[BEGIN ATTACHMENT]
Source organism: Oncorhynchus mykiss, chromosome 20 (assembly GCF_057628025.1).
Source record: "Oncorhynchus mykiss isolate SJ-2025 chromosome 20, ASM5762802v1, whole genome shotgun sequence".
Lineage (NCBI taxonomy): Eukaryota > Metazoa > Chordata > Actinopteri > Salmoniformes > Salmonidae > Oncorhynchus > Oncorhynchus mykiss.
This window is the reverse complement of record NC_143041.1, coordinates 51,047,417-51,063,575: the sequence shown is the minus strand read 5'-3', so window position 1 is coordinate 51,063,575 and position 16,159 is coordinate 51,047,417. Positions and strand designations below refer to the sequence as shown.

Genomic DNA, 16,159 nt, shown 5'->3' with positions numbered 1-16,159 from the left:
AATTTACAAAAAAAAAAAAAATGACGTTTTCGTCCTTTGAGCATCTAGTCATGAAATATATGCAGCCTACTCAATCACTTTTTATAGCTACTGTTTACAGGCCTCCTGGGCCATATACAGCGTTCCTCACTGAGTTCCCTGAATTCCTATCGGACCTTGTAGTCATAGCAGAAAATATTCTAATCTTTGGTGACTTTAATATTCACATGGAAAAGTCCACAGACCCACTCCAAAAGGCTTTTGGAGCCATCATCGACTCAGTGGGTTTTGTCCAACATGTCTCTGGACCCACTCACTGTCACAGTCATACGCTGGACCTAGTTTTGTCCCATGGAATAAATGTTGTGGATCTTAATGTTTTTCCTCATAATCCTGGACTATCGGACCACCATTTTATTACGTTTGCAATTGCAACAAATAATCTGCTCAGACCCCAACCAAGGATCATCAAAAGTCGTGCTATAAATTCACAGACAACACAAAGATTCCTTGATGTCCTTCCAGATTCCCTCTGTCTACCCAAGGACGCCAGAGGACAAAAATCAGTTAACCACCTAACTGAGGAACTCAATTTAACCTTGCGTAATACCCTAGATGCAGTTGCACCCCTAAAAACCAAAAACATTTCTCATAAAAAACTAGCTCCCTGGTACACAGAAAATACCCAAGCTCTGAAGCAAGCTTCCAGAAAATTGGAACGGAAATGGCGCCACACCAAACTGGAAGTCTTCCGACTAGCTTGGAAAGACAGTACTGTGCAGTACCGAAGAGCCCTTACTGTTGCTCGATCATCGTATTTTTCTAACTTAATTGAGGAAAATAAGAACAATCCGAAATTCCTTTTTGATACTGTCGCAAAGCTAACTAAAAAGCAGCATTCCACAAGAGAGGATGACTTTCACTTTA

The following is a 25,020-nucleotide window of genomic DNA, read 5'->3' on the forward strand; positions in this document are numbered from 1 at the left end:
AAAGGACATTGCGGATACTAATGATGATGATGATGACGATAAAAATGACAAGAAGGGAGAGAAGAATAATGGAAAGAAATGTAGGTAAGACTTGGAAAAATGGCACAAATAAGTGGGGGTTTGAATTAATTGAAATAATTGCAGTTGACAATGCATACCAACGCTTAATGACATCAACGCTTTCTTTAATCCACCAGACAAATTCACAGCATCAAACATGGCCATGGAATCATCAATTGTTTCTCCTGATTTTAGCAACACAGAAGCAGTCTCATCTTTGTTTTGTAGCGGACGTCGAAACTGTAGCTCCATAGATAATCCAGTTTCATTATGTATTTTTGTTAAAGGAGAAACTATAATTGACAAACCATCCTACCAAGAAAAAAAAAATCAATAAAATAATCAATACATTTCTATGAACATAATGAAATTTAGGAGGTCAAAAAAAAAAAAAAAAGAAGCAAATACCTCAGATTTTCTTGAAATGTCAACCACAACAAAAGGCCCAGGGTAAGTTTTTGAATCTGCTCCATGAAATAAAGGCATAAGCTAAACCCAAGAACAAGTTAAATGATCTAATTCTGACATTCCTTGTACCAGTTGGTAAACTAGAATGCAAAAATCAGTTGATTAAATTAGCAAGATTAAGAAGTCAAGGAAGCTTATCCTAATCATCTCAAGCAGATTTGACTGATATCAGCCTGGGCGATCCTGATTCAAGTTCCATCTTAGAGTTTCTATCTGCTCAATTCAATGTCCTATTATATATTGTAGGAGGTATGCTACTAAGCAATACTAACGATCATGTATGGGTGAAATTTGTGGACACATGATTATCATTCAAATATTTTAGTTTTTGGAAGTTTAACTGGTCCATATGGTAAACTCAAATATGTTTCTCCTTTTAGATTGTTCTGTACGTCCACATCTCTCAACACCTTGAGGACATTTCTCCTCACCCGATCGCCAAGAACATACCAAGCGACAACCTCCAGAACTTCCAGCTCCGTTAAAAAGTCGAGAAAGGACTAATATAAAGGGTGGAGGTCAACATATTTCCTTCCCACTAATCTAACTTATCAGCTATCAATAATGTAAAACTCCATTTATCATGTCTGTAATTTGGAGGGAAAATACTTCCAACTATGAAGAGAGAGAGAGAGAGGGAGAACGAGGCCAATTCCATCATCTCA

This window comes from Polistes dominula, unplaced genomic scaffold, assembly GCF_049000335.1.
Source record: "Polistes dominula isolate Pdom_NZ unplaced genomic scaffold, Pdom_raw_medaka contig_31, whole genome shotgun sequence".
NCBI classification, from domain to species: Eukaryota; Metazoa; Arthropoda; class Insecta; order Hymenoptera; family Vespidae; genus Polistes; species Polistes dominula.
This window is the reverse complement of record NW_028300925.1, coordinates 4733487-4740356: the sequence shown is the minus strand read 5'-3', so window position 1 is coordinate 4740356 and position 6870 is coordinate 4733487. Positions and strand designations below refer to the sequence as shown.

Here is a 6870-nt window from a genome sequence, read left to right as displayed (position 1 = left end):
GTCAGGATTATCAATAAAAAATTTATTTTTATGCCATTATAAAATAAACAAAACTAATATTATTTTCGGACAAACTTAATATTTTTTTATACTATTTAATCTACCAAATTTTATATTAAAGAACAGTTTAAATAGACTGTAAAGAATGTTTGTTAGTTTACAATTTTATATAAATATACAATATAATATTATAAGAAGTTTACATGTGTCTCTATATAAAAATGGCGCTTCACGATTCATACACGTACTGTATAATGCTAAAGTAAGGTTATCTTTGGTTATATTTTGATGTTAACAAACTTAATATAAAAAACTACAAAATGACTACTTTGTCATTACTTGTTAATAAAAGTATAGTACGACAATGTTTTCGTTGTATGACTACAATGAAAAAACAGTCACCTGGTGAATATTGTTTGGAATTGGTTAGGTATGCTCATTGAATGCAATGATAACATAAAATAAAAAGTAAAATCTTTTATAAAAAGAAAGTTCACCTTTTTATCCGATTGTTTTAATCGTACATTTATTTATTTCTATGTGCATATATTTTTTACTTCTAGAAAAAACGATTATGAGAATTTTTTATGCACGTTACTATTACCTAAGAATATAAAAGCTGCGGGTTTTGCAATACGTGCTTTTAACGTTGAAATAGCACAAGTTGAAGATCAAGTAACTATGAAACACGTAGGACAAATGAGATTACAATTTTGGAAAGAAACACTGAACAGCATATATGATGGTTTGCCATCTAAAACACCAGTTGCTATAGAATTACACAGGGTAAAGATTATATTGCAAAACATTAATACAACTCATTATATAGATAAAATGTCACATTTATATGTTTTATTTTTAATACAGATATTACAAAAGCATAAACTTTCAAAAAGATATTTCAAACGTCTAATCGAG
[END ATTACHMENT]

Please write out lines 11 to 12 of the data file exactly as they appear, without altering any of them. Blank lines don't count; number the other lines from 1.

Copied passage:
NCBI classification, from domain to species: Eukaryota; Metazoa; Arthropoda; class Insecta; order Hymenoptera; family Vespidae; genus Polistes; species Polistes dominula.
This window is the reverse complement of record NW_028300925.1, coordinates 4733487-4740356: the sequence shown is the minus strand read 5'-3', so window position 1 is coordinate 4740356 and position 6870 is coordinate 4733487. Positions and strand designations below refer to the sequence as shown.